The birding scene has been fairly quiet this winter (lets hope for a biggy soon) so, we decided to try to see some of the birds that where in our county. Again almost a full A Team left Rochdale at 6am and with rain in the air, we headed north. I drove in my “new” Nissan Quashqai (think that’s how you spell it) its really comfortable and as 3 of the team are now pensioners we need to look after ourselves! We first called at Sizergh Castle, which was stolen from Lancashire in 1974, to see Hawfinch, the rain was still falling but even after a good search no Hawfinch were seen, we don’t often fail here? Well off to Leighton Moss and the weather improved rapidly. The ex warden on the reserve, John Wilson was present and he told us he had not seen the White Fronted Geese that we had come to see, yet. A few Avocet were present though, no Ruff or Spotted Redshank were seen either. At this point I must offer my sincere apologies to Bob K for not giving him credit for having seen a couple of Yellowhammers on the feeders going down to the Allen Hide, single observer sightings are always looked upon sceptically and Bob K did also see the same species at Astley Moss a few weeks ago, it all worked out right in the end. As we searched the fields at Leighton Moss for the geese a small flock flew towards us, what luck, they were the White Fronted Geese. They were watched for a good while and really enjoyed. We walked to the public hide and watched a couple of Marsh Harriers hunting, always a good sight. A call in at Warton Crag revealed Raven & Peregrine Falcon and lots of Jackdaws! At Conder Green the tide was in which allowed us to easily find the resident Spotted Redshank still in winter plumage. At Cockerham we searched for the large flocks of Pink Footed Geese, but found them landing near Pilling Lane Ends along with lots of waders and resting on the salt marsh. Singles of Red Breasted Merganser & Brent Goose were also seen at Pilling, cracking place with the tide coming in. At Bradshaw Lane / Eagland Hill feeding Stations lots of Tree Sparrows, Corn Buntings and Yellowhammers were seen, knew we would see them eventually Bob K! We had a little look around for a Barn Owl in the area, but no joy. A Black Redstart has been in the Newton Le Willows area for a couple of weeks, so we decided to give it a go as it was on the way home. After finding the right area we searched for 20 minutes but had no luck. We all had a good day and all saw a minimum 9 species to add to our year lists. Spring is on its way boys.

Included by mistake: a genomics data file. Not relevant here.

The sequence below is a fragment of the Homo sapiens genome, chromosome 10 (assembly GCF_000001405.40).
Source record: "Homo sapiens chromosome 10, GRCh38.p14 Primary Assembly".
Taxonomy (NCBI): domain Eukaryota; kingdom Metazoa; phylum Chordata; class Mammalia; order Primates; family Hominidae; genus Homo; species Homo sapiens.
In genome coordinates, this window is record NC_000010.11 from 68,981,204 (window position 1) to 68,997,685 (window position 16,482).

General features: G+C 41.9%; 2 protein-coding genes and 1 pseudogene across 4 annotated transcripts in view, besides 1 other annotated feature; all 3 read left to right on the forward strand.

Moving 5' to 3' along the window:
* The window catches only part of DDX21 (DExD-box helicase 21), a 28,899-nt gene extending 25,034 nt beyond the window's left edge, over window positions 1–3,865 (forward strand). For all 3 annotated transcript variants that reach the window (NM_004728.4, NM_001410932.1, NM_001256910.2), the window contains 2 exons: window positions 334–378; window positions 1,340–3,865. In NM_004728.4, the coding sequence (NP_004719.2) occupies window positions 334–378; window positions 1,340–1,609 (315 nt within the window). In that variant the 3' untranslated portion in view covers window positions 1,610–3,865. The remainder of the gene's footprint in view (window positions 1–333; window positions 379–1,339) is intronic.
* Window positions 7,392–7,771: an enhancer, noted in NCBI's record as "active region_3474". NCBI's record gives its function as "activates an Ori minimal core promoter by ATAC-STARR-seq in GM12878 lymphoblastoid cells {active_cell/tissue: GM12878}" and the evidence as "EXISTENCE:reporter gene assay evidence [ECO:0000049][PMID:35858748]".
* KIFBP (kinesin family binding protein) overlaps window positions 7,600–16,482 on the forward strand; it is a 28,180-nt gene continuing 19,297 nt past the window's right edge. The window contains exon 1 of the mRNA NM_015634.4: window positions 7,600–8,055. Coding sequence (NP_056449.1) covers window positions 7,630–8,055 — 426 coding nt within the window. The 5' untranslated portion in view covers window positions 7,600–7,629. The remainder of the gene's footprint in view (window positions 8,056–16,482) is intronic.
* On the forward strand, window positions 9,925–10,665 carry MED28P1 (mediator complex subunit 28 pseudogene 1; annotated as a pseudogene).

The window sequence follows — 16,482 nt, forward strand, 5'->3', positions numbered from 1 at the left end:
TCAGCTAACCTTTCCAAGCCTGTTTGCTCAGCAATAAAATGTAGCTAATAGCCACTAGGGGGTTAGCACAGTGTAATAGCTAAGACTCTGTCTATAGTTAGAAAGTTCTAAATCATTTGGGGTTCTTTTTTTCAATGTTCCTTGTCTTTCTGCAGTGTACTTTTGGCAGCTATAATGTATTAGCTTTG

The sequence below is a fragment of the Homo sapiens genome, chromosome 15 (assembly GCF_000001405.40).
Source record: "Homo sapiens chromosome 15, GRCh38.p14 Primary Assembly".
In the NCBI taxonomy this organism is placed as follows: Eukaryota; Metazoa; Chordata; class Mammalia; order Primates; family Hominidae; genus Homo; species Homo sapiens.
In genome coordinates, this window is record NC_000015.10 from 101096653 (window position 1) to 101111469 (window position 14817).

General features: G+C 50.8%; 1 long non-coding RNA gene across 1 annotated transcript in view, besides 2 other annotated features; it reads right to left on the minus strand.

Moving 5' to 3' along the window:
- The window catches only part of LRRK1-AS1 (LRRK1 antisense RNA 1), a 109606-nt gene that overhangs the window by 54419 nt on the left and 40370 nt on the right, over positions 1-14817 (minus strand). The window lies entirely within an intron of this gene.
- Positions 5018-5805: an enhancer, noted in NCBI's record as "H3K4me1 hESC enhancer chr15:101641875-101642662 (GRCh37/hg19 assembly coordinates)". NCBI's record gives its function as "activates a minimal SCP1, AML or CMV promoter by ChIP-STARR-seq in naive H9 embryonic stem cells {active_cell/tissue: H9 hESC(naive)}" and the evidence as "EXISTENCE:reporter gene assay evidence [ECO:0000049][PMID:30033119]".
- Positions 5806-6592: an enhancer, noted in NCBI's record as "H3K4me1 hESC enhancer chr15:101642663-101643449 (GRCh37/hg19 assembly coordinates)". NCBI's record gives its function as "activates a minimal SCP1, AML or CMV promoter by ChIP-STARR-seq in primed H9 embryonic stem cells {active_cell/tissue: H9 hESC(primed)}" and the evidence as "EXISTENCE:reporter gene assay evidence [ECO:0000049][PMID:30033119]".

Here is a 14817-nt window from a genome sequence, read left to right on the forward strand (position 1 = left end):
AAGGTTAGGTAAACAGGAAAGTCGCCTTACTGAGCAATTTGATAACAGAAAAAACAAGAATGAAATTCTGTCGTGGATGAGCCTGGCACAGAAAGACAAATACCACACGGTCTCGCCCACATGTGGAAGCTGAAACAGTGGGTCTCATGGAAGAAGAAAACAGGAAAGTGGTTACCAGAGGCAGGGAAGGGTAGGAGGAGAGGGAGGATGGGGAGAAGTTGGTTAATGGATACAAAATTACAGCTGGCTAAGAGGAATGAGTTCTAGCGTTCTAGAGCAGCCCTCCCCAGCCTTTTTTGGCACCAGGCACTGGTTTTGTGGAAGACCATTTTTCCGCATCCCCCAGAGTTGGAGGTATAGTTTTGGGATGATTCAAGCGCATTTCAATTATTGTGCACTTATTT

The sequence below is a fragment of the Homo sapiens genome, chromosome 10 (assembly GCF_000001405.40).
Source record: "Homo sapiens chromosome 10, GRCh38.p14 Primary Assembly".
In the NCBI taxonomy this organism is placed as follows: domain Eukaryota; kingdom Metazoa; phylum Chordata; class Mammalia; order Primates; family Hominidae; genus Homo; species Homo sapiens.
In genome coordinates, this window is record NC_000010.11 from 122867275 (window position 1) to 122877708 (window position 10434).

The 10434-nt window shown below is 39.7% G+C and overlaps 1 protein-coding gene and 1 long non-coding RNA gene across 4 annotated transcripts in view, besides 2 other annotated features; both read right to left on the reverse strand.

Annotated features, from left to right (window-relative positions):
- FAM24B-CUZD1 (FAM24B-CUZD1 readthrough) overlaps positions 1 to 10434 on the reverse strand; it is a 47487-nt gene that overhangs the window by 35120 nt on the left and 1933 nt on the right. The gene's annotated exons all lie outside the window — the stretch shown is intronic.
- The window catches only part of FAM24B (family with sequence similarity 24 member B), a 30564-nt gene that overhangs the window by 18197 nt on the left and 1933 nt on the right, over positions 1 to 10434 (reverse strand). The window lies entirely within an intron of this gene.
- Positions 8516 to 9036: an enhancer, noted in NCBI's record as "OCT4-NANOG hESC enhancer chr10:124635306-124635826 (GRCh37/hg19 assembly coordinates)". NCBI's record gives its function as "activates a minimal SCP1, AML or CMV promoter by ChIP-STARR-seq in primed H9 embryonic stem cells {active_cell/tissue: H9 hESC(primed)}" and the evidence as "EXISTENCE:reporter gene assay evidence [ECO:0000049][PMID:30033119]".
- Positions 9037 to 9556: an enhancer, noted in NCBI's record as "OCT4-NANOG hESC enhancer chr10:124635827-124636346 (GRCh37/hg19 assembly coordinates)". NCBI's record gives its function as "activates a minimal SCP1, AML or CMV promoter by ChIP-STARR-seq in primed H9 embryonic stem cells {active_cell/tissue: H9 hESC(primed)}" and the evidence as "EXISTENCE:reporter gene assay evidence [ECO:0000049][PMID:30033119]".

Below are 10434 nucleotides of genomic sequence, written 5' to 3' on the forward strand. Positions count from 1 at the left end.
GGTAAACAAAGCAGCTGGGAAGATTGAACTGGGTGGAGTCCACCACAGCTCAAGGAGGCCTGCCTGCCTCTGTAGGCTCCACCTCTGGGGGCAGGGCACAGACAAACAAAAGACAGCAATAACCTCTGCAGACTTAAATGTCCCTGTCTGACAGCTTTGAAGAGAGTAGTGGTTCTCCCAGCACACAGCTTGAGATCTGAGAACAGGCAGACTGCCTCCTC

Dave O.

A family holiday spent at the Sahara Beach Hotel in Skanes, Monastir, Tunisia. It was our fifth visit to the area so I already knew where to go birding. Managed to do some birding every day, but mainly in the morning, usually around 6-15am as it became very warm around 9-30am. The area around this hotel is dominated by very large salt lagoons and lots of breeding birds, including Yellow legged Gull, Slender billed Gull, Little, Common and Gull billed Tern’s and good numbers of Collared Pratincole. Waders in the shape of Black winged Stilt, Avocet, Little Ringed and Kentish Plover. Lots of Greater Flamingo directly behind the Monastir Airport, along with Spoonbill and Stone Curlew in small numbers. At the local dump near Sahline, up to 180 White Storks were present but the spectacle of uncountable numbers of Yellow legged Gull will stay with me for a long while! In the hotel area’s Hoopoe, Serin, Crested Lark, Bee-Eater, Blackbird, Sardinian Warbler, Olivaceous Warbler, Spotted Flycatcher, Spanish Sparrow were seen in varying numbers. Around the salt lagoons various bushes and mixed habitat held up to 8 Great Grey Shrikes of the algeriencis form that allow close attention to photograph! Also in those area’ s are small numbers of Zitting Cisticola(Fan Tailed Warbler), Greenfinch, Linnet, Short Toed Lark and the abundant Rock/ Feral Dove. Smaller numbers of Collared, Laughing and Turtle Doves also.Large flocks of Spotless Starling are great to watch as they dig for food on the ground and squabble just like “our” one’s. There are lots of Swift and with a bit of luck a few Pallid Swift can be found as they chase their prey close to the ground. Small numbers of House and Sand Martins were seen, but not many Barn Swallow’s (think there is a sad decline this year in their numbers) On the journey from Enfidha Airport to our hotel a single Carrion Crow was seen flying around a small village, a bit unusual that? A single Barbary Partridge was seen one early morning in the scrub around the salt lagoons and in the evening a single Hobby was out hunting and then a flock of 5 Shelduck flew past. A few Kestrel’s and Sparrowhawk’s were seen again in small numbers. Our our return home and near the airport at Enfidha a Booted Eagle was seen hunting and great end to a very localised birding / family holiday.